A travelog of Zimbabwe

Journal entry by Loretta Beyer — Feb. 23, 2021

Come with me on a mini travelog of Zimbabwe.

Many years ago, the Italians, through an incredible feat of engineering, built a massive dam across the Zambezi River, creating the largest manmade lake in the world.

As we approach that wonder of the world, we are able to drive on top of the dam wall, it is so wide and strong.

Later, we will take a sundowner cruise along the Zambezi River, comfortably ensconced in an open, flat boat, sipping and snacking, watching the wildlife that appears as we meander downstream. Watch out for “bumps” in the water line, as they could be crocodiles or hippos, in for their evening dinner. Especially do not startle or anger the latter, lest they attack and try to overturn your craft, which has been known to happen.

Near Victoria Falls, we are privileged to view a crocodile farm, where we can hold baby crocodiles if we are brave enough. Crocodile farms are part of conservation efforts to control the crocodile population, although, lately, it has grown totally out of hand. They go out into the wild and cull a certain amount of eggs along the riverbank, keep them incubated at the same temperature as the soil from which they pluck them and then hatch them, returning 50% to the wild, and turning the rest into meat for restaurants or to wildlife parks, or harvesting their hides to turn into bags, belts and shoes. The one we are visiting today has several older crocodiles in various pens, and my favorite warning sign says, “Anyone throwing rubbish inside this enclosure will be asked to go and retrieve it.”

Next, we will visit a wildlife game park in South Africa, where they breed exotic animals for sale to other game reserves or parks, for either photographic or hunting safaris. They raise such animals as lions, white tiger, black impala, giraffe, sable, kudu, and more. The farms are comprised of many acres, with wide open spaces where the animals are free to roam.

In Harare, the capital of Zimbabwe, is a snake park, which is breathtaking to observe. Down in the pit is a huge assortment of deadly snakes, such as the boom slang, python, green mamba, puff adders, and more. During a showing, some brave soul goes down there with a long pole and lifts each one up for viewing, and, to get them to bite into a glass in order to “milk” them — a hazardous occupation indeed! Of course, in Africa, we consider all snakes to be deadly poisonous.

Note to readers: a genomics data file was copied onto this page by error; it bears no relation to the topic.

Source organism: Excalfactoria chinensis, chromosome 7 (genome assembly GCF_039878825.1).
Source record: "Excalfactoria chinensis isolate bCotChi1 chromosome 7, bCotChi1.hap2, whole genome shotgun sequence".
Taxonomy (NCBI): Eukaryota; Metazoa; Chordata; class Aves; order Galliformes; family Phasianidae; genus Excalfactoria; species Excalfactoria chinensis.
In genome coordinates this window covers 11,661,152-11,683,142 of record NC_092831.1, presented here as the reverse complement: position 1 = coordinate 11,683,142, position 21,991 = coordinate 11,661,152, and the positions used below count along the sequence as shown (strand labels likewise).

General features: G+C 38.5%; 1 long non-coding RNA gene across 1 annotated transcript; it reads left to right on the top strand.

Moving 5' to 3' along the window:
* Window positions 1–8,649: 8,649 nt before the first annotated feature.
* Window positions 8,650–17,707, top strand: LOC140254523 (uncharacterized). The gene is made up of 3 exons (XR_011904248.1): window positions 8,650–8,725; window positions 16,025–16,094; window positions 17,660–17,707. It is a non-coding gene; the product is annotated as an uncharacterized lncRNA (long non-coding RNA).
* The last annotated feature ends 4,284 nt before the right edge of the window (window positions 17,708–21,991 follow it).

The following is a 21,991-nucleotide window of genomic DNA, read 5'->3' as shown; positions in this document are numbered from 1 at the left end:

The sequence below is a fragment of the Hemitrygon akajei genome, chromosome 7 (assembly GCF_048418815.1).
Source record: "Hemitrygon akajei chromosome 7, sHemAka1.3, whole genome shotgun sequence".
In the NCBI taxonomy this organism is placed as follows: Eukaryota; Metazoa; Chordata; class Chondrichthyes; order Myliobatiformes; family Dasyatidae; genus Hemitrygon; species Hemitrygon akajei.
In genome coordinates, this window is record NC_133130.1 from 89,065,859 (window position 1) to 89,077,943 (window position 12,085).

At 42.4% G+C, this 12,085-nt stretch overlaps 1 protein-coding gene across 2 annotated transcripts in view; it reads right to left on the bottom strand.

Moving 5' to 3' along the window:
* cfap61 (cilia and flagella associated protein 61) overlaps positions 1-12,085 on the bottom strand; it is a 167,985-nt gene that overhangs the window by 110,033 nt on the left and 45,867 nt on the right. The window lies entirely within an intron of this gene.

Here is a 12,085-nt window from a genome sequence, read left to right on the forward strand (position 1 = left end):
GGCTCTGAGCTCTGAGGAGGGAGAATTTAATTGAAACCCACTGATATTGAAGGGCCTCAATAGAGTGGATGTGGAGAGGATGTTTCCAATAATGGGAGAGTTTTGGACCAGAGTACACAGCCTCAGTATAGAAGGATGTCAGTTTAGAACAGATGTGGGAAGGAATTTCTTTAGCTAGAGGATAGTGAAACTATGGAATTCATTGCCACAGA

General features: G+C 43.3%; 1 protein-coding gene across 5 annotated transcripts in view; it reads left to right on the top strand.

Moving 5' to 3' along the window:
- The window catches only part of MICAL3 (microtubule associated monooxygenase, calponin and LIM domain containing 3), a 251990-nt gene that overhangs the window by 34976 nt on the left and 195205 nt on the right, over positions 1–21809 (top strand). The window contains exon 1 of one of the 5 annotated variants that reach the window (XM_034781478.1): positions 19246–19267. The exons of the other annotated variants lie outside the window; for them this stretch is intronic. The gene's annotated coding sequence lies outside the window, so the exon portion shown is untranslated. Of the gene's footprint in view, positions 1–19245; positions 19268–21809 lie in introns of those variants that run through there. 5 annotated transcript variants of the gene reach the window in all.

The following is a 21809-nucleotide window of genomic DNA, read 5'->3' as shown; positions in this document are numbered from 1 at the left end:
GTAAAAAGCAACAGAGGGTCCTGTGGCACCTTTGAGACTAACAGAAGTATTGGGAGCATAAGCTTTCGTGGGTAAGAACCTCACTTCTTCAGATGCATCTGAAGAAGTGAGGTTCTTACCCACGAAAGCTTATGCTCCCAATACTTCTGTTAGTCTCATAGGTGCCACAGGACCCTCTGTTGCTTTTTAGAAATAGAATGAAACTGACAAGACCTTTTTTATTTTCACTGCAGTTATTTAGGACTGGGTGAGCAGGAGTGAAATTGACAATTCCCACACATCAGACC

The wildlife sanctuary of Mana Pools is a favorite place to visit. No firearms are allowed, and you camp in the wild among the natural wildlife there.

Several years ago, my sister-in-law, Susan, was sitting high up on the riverbank, working on her computer, and my brother had come up from fishing at the river. When he neared his truck, a procession of elephant cows and babies were close by. A rogue male elephant felt threatened by him and started to charge, opening his ears and trumpeting loudly. John rebuked him in Jesus’ name and commanded him to leave, at which point he went over to Susan and put his tusks on either side of her head. Susan instinctively froze into a little ball and prayed. Another man ran up with a flare in order to try and scare it away. Eventually, the elephant miraculously withdrew carefully, not even touching Susan — although she thought perhaps that was the end of her life — and left her. Only a week prior, an elephant had gored another lady there!

The final stop for today will be to attend an evangelistic meeting where my dad was preaching to a crowd on the ground under a tree. A sound system would be set upon his truck, with a generator for power. My dad holds his Shona Bible and boldly proclaims the good news from it.

You can see for yourself how charismatic and gifted an evangelist he was, especially with the teenage youth, always using African parables to best relate to them and explain nuggets of truth from His word.

He tells the story of the trap they would set to keep the baboons and monkeys out of their corn fields. They would hollow out a pumpkin, insert a handful of seeds through an opening just large enough for the monkey to insert its hand, but only if it was empty. When it had its fist around those seeds, it could no longer withdraw it, the application being, “would you forfeit a few crumbs from this world to save your life?”

What a beautiful country — oh, the precious memories. What a rich tapestry.

This column is published posthumously with permission from the family. Missionary kid Loretta Beyer grew up in Zimbabwe. After graduating college in the U.S. with a degree in music and psychology, she joined her parents in Alpena, because of terrorist warfare in her African home. Over the last 40 years, she has made Alpena her place of ministry.


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